Spotlight: Trade deals between African, Chinese companies signify deeper economic ties

Source: Xinhua| 2019-06-29 12:38:37|Editor: Yurou
Video PlayerClose

NAIROBI, June 29 (Xinhua) -- Against the backdrop of rising protectionism and unilateralism, growing trade agreements between African and Chinese companies have testified to the deepening economic relations between the two sides, African officials and experts have said.

A total of 93 deals between South Africa and China were signed last week in Cape Town, and those deals would not only create jobs for the youth, but also help to boost South Africa's gross domestic product growth, said South African Trade and Industry Minister Ebrahim Patel.

"One of the noteworthy agreements was an additional plant injection into a Chinese auto assembly plant in Coega, Eastern Cape," said Patel.

Beijing Automotive Industry Corporation is in the process of constructing the first new light-vehicle manufacturing plant in more than 45 years in Coega, he said.

Since the establishment of diplomatic ties over two decades ago, the two countries have made great efforts to build strong economic ties.

"Our engagements through platforms of this nature reflect our common determination to take our economic relations to greater heights," said the minister.

Two-way trade between South Africa and China increased to 40.6 billion U.S. dollars in 2018 from 9.4 billion dollars in 2009, he said.

The signing of these deals in Cape Town indicated China's willingness to invest in manufacturing in other countries.

On the sidelines of the G20 summit, Chinese President Xi Jinping on Friday put forward a three-point proposal at a China-Africa leaders' meeting in Osaka, Japan, on building a closer community with a shared future between China and African countries. The three-point proposal touched upon win-win development, opening-up and multilateralism.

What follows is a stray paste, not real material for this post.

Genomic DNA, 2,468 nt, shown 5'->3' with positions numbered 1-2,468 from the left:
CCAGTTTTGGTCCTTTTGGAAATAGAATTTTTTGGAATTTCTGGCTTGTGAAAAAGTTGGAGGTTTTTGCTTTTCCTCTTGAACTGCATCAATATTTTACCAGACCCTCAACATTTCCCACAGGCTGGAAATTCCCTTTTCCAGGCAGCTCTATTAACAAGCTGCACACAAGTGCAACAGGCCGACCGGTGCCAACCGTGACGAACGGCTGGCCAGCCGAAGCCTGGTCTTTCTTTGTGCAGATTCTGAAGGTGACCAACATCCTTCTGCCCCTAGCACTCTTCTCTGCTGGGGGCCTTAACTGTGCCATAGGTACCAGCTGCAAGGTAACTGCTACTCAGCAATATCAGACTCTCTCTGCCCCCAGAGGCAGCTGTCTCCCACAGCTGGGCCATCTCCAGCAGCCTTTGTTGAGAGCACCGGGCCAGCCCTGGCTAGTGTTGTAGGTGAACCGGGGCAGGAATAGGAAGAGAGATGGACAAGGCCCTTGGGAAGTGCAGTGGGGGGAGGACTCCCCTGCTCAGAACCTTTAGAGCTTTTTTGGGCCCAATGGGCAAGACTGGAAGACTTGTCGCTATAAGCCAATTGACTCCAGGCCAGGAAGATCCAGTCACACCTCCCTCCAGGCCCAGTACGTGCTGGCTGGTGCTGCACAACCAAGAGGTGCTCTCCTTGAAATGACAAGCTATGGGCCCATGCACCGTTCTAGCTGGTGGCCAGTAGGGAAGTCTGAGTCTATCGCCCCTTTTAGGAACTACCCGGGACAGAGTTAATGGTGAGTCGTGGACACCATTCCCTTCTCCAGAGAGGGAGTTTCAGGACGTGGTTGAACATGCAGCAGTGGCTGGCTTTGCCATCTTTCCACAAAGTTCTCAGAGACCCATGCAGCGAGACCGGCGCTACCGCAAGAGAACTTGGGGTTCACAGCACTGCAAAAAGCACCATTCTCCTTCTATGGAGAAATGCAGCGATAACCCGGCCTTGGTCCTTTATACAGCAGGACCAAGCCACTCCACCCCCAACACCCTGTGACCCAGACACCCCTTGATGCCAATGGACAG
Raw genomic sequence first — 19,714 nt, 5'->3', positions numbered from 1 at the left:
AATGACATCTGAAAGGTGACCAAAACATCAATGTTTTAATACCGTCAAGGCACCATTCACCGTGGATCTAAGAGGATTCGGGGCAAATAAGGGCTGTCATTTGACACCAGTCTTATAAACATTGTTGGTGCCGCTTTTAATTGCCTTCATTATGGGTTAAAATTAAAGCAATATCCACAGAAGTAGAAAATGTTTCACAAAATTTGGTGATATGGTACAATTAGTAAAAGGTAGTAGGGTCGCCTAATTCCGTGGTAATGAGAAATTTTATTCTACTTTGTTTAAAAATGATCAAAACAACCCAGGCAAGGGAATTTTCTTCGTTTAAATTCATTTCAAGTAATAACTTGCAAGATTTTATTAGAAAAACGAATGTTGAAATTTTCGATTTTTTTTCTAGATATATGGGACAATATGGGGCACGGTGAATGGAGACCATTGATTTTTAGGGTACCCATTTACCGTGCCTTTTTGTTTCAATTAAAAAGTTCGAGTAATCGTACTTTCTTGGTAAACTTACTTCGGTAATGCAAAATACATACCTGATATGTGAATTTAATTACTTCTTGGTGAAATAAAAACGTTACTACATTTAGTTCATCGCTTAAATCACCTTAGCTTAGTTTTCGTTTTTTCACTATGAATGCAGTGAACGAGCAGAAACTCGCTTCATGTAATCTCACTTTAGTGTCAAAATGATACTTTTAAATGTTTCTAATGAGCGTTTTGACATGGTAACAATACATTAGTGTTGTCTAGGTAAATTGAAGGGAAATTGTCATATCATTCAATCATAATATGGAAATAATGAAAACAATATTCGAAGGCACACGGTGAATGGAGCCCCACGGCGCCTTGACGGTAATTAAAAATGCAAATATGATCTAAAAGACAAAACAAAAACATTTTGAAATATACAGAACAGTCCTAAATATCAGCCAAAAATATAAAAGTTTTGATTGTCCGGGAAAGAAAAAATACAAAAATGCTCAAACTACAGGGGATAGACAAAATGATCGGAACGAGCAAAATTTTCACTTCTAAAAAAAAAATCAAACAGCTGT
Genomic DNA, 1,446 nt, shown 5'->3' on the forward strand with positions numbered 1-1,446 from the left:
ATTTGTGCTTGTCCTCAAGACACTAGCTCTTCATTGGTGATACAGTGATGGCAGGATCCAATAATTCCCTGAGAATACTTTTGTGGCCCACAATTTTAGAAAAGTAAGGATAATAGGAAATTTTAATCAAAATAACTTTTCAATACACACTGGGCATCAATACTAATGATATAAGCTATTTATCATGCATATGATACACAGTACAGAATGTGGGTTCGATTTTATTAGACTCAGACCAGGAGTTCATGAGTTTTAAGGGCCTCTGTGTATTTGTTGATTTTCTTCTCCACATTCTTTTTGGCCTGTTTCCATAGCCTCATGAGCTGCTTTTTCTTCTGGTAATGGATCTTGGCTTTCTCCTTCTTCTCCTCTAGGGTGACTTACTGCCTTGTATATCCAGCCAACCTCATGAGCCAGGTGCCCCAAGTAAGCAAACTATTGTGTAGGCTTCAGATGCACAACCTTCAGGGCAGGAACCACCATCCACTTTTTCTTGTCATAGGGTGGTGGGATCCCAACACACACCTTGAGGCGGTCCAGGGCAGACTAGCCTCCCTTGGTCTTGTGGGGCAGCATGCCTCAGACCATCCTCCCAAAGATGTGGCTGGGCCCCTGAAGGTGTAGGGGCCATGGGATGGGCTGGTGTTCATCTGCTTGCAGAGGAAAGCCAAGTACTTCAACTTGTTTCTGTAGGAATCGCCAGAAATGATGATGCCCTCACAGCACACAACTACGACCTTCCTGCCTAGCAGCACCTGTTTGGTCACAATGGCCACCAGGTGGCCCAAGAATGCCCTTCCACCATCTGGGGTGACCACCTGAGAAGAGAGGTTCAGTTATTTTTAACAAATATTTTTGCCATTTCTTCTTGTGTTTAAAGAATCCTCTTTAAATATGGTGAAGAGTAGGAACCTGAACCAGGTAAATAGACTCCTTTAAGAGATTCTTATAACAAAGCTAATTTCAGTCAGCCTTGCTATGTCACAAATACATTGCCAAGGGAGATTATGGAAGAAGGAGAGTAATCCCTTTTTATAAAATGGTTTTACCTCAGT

Charles Ruhara, a lecturer at the University of Rwanda's College of Business and Economics, said that the three-point proposal means good opportunities for the African continent as it supports a win-win scenario.

Unlike the West, China offers productive partnership with Africa unconditionally, said Ruhara.

"China is now in a position where it can shift advanced production to different parts of the world," said Patel. "It has reached a level where it can make a meaningful contribution to invest in manufacturing in South Africa and increase imports of value added products."

Patel said the implementation of eight major initiatives announced at the 2018 Beijing Summit of the Forum on the China-Africa Cooperation (FOCAC) to boost cooperation with Africa will make a positive contribution to the growth of the African continent, particularly in the areas of industrialization, infrastructure, trade and investment facilitation as well as financial services and capacity building.

After meeting with Xi on Friday, South African President Cyril Ramaphosa said the country will continue to work with China to chart the future of FOCAC and contribute to the UN Sustainable Development Goals and the AU's Agenda 2063, according to the South African government official Twitter account.

Despite the progress made between China and African countries, including South Africa and Rwanda, there is still room for improvement and China-Africa forums should touch upon topics such as how to move forward the win-win situation, Ruhara said.

"China has what Africa needs and Africa has what China needs ... Africa has development potential which can benefit from China's development in terms of capital investment, management know-how and development aid," added Ruhara.

China has been Africa's biggest trading partner for 10 consecutive years. In 2018, trade volume between China and Africa amounted to 204.2 billion dollars, up by 20 percent year on year.